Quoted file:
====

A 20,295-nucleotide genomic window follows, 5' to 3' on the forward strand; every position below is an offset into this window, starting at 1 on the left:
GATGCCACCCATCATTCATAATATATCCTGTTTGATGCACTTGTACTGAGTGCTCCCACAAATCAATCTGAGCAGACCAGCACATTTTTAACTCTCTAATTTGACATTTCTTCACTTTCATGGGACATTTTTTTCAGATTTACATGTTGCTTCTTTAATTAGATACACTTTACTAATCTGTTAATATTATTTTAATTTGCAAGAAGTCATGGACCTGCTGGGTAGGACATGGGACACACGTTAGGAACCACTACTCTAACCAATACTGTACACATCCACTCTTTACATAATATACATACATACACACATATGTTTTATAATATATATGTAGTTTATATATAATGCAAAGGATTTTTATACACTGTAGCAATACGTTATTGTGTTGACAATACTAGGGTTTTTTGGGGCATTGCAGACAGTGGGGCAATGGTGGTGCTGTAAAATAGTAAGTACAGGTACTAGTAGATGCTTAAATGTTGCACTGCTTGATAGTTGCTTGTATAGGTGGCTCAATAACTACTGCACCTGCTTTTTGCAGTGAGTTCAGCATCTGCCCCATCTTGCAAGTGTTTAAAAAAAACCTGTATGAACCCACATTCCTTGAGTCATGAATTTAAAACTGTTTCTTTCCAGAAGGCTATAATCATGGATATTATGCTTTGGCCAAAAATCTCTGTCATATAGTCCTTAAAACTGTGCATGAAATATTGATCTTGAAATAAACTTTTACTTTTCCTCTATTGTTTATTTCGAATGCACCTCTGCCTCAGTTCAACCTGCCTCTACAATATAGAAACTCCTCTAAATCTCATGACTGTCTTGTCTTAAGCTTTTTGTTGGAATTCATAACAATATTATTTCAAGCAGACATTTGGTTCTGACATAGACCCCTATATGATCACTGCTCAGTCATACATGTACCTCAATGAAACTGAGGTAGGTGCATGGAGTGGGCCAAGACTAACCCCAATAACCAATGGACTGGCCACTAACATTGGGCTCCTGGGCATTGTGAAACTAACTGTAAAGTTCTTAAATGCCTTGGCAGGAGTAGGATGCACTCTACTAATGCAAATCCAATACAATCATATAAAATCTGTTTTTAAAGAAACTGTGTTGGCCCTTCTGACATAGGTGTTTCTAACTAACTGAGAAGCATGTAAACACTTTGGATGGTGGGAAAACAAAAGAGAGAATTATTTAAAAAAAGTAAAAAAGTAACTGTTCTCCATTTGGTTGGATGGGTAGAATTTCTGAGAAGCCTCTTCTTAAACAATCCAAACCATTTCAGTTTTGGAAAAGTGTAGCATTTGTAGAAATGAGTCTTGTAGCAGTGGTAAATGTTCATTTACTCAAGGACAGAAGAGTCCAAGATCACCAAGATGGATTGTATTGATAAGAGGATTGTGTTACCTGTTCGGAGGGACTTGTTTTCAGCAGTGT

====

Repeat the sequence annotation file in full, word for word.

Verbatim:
A 20,295-nucleotide genomic window follows, 5' to 3' on the forward strand; every position below is an offset into this window, starting at 1 on the left:
GATGCCACCCATCATTCATAATATATCCTGTTTGATGCACTTGTACTGAGTGCTCCCACAAATCAATCTGAGCAGACCAGCACATTTTTAACTCTCTAATTTGACATTTCTTCACTTTCATGGGACATTTTTTTCAGATTTACATGTTGCTTCTTTAATTAGATACACTTTACTAATCTGTTAATATTATTTTAATTTGCAAGAAGTCATGGACCTGCTGGGTAGGACATGGGACACACGTTAGGAACCACTACTCTAACCAATACTGTACACATCCACTCTTTACATAATATACATACATACACACATATGTTTTATAATATATATGTAGTTTATATATAATGCAAAGGATTTTTATACACTGTAGCAATACGTTATTGTGTTGACAATACTAGGGTTTTTTGGGGCATTGCAGACAGTGGGGCAATGGTGGTGCTGTAAAATAGTAAGTACAGGTACTAGTAGATGCTTAAATGTTGCACTGCTTGATAGTTGCTTGTATAGGTGGCTCAATAACTACTGCACCTGCTTTTTGCAGTGAGTTCAGCATCTGCCCCATCTTGCAAGTGTTTAAAAAAAACCTGTATGAACCCACATTCCTTGAGTCATGAATTTAAAACTGTTTCTTTCCAGAAGGCTATAATCATGGATATTATGCTTTGGCCAAAAATCTCTGTCATATAGTCCTTAAAACTGTGCATGAAATATTGATCTTGAAATAAACTTTTACTTTTCCTCTATTGTTTATTTCGAATGCACCTCTGCCTCAGTTCAACCTGCCTCTACAATATAGAAACTCCTCTAAATCTCATGACTGTCTTGTCTTAAGCTTTTTGTTGGAATTCATAACAATATTATTTCAAGCAGACATTTGGTTCTGACATAGACCCCTATATGATCACTGCTCAGTCATACATGTACCTCAATGAAACTGAGGTAGGTGCATGGAGTGGGCCAAGACTAACCCCAATAACCAATGGACTGGCCACTAACATTGGGCTCCTGGGCATTGTGAAACTAACTGTAAAGTTCTTAAATGCCTTGGCAGGAGTAGGATGCACTCTACTAATGCAAATCCAATACAATCATATAAAATCTGTTTTTAAAGAAACTGTGTTGGCCCTTCTGACATAGGTGTTTCTAACTAACTGAGAAGCATGTAAACACTTTGGATGGTGGGAAAACAAAAGAGAGAATTATTTAAAAAAAGTAAAAAAGTAACTGTTCTCCATTTGGTTGGATGGGTAGAATTTCTGAGAAGCCTCTTCTTAAACAATCCAAACCATTTCAGTTTTGGAAAAGTGTAGCATTTGTAGAAATGAGTCTTGTAGCAGTGGTAAATGTTCATTTACTCAAGGACAGAAGAGTCCAAGATCACCAAGATGGATTGTATTGATAAGAGGATTGTGTTACCTGTTCGGAGGGACTTGTTTTCAGCAGTGT